Is like-mindedness a red herring for investors?
One of the clearest trends to emerge in recent years is investing alongside likeminded investors. For years, alignment of interest has equated to fund manager remuneration and co-investment - whether the interests of fellow investors in a fund were consistent was of limited concern.
However, lessons have been learned. Some investors defaulted on their capital calls, others sought to pull out of funds to the detriment of others. It became quickly apparent, in a number of cases, that interests were most certainly not aligned.
A recent survey by the Association of Real Estate Funds found that disagreements between investors were regarded as "more heated and intractable than disagreements between the investors and the fund manager".
This is one of the main rationales driving the popularity of joint ventures and so-called club deals, or club funds. The other is a greater desire for control among large investors dissatisfied with the performance and behaviour of fund managers (and their inability to exert any influence on this). It is the first line of thinking that needs questioning.
The fixation with like-mindedness is perhaps more responsible for the emergence of clubs than joint ventures. Club funds in many cases are structured in the same way as traditional funds, the only difference being the number of investors they contain. They might have tighter investment parameters and/or investor sign-off on individual investments, but they are not fundamentally distinct.
The rise of club funds can be explained simply as a product of investors' preference for like-mindedness, while fund managers would happily have welcomed a greater number of investors had the appetite been there.
One fund manager, who wishes to remain anonymous, told about how more than 20 institutional investors were close to signing up to what would have constituted a €1bn pan-European fund, but baulked at sitting alongside so many other investors.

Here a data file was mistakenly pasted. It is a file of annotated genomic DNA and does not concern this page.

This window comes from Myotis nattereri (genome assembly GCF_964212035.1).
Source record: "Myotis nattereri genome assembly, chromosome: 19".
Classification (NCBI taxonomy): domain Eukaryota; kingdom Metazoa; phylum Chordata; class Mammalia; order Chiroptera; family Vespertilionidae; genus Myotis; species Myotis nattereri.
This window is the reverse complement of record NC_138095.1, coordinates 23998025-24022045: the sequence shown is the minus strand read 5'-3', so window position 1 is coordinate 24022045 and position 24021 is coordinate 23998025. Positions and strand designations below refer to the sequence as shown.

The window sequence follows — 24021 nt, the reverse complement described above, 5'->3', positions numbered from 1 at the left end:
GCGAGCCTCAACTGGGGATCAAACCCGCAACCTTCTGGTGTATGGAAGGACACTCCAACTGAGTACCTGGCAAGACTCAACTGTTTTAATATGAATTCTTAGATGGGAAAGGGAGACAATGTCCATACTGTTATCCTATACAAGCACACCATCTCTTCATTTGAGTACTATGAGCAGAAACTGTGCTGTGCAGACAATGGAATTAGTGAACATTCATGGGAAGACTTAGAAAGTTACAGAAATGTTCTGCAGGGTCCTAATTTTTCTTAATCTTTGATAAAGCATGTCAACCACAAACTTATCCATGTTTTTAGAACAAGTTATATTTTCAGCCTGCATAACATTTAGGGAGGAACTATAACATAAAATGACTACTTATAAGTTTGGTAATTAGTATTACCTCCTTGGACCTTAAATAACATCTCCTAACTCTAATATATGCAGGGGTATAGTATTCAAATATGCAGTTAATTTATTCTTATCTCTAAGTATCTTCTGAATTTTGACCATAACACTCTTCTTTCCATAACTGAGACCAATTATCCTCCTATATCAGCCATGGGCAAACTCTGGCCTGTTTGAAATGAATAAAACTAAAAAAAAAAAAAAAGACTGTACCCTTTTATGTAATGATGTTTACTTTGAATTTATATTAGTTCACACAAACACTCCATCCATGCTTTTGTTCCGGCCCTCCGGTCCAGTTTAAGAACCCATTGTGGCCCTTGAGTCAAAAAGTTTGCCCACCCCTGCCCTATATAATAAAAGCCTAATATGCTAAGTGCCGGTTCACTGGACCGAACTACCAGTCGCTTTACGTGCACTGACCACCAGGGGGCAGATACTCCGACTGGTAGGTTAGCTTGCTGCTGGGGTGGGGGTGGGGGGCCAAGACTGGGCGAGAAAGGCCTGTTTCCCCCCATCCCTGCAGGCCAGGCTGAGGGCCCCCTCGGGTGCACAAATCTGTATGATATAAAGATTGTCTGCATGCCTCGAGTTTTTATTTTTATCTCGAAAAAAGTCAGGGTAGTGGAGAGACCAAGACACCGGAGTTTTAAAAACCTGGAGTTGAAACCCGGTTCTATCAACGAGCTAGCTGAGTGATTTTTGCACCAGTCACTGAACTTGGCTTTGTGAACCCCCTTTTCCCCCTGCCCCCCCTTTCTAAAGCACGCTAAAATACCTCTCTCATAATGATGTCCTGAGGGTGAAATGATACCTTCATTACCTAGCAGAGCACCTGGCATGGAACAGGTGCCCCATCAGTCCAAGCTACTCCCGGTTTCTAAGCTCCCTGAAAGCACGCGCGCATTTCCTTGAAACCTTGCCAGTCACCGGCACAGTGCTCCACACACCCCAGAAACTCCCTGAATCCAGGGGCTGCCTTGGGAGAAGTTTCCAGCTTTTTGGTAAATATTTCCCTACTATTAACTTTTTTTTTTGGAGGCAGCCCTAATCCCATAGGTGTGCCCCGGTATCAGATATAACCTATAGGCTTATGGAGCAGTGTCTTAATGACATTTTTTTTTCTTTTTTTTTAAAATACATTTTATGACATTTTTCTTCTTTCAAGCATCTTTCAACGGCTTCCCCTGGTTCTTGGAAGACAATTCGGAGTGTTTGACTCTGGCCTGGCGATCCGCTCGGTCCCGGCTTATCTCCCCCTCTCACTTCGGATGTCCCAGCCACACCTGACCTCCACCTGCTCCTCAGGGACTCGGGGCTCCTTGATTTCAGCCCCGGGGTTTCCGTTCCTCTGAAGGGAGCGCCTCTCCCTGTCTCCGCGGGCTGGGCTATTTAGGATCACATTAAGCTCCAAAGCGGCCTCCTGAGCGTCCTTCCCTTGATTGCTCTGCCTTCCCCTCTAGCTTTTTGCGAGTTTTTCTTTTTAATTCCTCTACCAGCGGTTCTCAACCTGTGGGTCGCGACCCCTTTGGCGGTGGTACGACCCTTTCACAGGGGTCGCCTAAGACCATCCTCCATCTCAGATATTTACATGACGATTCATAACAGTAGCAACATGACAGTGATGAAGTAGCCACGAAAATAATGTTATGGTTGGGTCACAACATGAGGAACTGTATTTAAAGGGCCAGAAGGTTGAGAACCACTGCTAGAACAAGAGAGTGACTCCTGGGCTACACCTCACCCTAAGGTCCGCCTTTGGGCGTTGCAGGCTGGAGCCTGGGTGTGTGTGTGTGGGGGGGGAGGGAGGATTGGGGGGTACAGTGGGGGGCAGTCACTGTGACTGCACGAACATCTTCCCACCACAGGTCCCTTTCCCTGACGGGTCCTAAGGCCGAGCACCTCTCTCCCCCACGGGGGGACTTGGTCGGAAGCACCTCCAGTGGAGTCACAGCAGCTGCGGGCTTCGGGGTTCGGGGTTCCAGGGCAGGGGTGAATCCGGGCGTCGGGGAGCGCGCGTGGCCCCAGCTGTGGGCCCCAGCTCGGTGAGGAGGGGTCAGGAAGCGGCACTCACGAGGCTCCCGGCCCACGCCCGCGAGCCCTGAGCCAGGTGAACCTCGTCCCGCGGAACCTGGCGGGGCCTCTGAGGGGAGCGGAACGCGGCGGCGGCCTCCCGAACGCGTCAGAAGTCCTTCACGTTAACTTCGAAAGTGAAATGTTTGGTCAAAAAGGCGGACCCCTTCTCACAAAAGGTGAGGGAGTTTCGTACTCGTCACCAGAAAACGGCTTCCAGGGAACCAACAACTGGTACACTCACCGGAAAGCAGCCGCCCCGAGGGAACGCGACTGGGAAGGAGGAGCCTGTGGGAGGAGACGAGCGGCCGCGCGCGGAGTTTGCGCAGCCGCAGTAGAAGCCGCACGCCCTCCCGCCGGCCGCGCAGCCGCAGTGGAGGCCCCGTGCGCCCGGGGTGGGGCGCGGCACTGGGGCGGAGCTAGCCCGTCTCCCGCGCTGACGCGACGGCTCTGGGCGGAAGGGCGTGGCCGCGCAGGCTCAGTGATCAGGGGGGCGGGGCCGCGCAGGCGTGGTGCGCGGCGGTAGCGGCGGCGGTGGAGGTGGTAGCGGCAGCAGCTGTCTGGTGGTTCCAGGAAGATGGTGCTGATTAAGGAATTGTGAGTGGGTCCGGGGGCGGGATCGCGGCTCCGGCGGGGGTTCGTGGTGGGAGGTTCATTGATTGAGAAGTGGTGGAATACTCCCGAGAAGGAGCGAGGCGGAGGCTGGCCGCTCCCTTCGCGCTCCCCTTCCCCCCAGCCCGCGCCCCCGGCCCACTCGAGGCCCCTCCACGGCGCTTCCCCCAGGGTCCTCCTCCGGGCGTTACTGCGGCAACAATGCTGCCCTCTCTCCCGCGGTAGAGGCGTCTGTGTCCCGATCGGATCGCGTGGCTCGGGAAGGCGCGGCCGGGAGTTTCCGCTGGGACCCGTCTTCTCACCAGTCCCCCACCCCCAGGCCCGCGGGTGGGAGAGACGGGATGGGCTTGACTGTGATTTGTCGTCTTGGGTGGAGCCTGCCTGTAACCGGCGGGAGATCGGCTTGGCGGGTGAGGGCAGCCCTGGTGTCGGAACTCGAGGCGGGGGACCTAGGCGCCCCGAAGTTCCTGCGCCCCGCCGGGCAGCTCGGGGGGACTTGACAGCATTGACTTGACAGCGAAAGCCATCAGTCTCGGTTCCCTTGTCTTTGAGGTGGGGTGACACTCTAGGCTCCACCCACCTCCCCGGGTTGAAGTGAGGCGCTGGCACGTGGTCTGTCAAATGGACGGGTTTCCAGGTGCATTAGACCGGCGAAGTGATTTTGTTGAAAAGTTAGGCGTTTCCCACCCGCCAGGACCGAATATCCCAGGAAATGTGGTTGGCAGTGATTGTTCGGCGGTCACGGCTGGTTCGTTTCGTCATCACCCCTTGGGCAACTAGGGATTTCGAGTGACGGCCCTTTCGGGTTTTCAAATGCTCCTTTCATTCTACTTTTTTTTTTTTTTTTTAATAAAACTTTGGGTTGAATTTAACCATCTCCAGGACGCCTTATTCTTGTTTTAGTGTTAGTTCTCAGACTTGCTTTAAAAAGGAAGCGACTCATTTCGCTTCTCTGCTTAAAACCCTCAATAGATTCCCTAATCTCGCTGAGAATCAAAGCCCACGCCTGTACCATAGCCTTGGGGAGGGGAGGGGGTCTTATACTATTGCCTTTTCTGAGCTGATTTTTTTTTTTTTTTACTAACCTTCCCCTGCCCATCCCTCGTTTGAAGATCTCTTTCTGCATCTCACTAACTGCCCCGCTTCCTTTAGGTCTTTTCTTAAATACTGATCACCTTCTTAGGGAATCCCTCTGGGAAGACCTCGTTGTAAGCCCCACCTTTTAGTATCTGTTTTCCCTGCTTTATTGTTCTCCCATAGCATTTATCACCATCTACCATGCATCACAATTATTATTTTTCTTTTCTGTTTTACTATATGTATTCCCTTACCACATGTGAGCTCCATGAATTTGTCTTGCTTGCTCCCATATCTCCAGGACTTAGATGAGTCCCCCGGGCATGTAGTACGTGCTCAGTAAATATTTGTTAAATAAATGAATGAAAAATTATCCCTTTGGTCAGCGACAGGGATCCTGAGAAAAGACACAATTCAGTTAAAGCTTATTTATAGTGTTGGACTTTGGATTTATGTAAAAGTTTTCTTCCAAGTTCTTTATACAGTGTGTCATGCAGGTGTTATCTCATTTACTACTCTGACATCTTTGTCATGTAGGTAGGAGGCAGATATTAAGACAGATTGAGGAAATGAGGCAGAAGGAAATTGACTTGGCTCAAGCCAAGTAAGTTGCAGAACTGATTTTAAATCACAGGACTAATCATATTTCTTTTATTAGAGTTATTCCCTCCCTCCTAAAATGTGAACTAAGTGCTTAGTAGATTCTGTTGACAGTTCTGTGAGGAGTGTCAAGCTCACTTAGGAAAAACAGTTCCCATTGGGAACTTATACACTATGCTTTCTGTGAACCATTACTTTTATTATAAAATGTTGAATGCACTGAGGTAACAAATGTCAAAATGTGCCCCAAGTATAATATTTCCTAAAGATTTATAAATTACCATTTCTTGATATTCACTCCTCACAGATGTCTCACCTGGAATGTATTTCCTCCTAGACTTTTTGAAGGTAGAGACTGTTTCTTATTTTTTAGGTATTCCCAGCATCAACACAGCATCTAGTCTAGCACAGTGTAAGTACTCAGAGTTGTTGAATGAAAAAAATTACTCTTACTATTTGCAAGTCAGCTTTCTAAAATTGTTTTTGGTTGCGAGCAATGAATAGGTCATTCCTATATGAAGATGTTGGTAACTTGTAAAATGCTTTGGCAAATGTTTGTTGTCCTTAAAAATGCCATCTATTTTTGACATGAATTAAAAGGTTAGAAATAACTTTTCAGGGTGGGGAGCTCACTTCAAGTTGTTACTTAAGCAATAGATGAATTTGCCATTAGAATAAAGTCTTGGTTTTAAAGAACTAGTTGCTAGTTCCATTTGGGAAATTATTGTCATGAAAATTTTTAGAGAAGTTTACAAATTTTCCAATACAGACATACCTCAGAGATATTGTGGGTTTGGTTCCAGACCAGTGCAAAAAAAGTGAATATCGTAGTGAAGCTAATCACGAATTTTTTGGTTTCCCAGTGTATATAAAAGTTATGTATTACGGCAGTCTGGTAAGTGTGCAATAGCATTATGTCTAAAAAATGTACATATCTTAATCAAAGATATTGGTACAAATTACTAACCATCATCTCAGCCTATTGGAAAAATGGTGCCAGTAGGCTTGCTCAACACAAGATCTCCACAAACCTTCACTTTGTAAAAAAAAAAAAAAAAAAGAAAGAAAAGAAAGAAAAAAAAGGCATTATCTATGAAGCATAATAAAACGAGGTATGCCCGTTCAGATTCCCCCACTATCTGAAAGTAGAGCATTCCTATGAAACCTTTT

Unfortunately, the strategy of the fund required this scale of investment, which would be impossible to replicate with far fewer partners, even if individual ticket sizes were increased.
It seems that in this case investors wanted the best of both worlds, but were unwilling to compromise over their concerns about investor alignment. This poses a real challenge for fund managers.
A Danish pension fund real estate port-folio manager said at MIPIM this year that
the institution was very much in the joint-venture/club-deal camp. The appeal of pooled funds, he believed, would not return soon. And he did not consider himself a large investor and disagreed that club deals were the preserve of the largest.
That said, he admitted it was impossible to guarantee like-mindedness among investors even though this is what he desired. What an investor wants today can be very different to what it will want in five years' time.
Strategies change, priorities shift, heads of real estate move on and trustees are replaced. For these reasons, is the risk associated with fellow investors actually one that it is possible to mitigate? Or is it simply a risk that must priced in - in other words, a necessary evil - comparable to, say, currency risk?
Are investors focusing on the wrong thing? Is like-mindedness a red herring?
According to Anthony Biddulph, who recently founded capital markets advisory firm Riverbridge Capital Partners, the focus on like-mindedness is a "complete fallacy" and the shunning of funds in favour of joint ventures and club deals is a "reactionary move by the industry and not thought through".
Rather than seeking to control alignment of interest between investors - which is impossible for the above reasons - Biddulph argues that investors should stick to concentrating on establishing an alignment of interest with the manager.